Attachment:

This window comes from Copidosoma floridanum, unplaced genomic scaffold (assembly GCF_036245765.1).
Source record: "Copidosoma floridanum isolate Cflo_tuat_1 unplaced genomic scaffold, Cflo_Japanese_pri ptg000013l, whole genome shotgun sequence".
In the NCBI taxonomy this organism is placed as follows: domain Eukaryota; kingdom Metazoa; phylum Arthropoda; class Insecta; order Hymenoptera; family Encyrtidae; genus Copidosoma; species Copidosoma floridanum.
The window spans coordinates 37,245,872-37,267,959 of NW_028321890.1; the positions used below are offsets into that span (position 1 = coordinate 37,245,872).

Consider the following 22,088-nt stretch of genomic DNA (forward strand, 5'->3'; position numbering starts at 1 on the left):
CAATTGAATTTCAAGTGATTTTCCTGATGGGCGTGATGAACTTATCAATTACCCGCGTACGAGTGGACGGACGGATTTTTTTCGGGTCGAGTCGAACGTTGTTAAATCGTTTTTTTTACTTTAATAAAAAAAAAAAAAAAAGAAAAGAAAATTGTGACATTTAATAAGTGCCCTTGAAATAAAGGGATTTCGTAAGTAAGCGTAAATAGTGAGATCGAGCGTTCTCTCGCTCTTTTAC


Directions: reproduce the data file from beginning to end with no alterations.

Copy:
This window comes from Copidosoma floridanum, unplaced genomic scaffold (assembly GCF_036245765.1).
Source record: "Copidosoma floridanum isolate Cflo_tuat_1 unplaced genomic scaffold, Cflo_Japanese_pri ptg000013l, whole genome shotgun sequence".
In the NCBI taxonomy this organism is placed as follows: domain Eukaryota; kingdom Metazoa; phylum Arthropoda; class Insecta; order Hymenoptera; family Encyrtidae; genus Copidosoma; species Copidosoma floridanum.
The window spans coordinates 37,245,872-37,267,959 of NW_028321890.1; the positions used below are offsets into that span (position 1 = coordinate 37,245,872).

Consider the following 22,088-nt stretch of genomic DNA (forward strand, 5'->3'; position numbering starts at 1 on the left):
CAATTGAATTTCAAGTGATTTTCCTGATGGGCGTGATGAACTTATCAATTACCCGCGTACGAGTGGACGGACGGATTTTTTTCGGGTCGAGTCGAACGTTGTTAAATCGTTTTTTTTACTTTAATAAAAAAAAAAAAAAAAGAAAAGAAAATTGTGACATTTAATAAGTGCCCTTGAAATAAAGGGATTTCGTAAGTAAGCGTAAATAGTGAGATCGAGCGTTCTCTCGCTCTTTTAC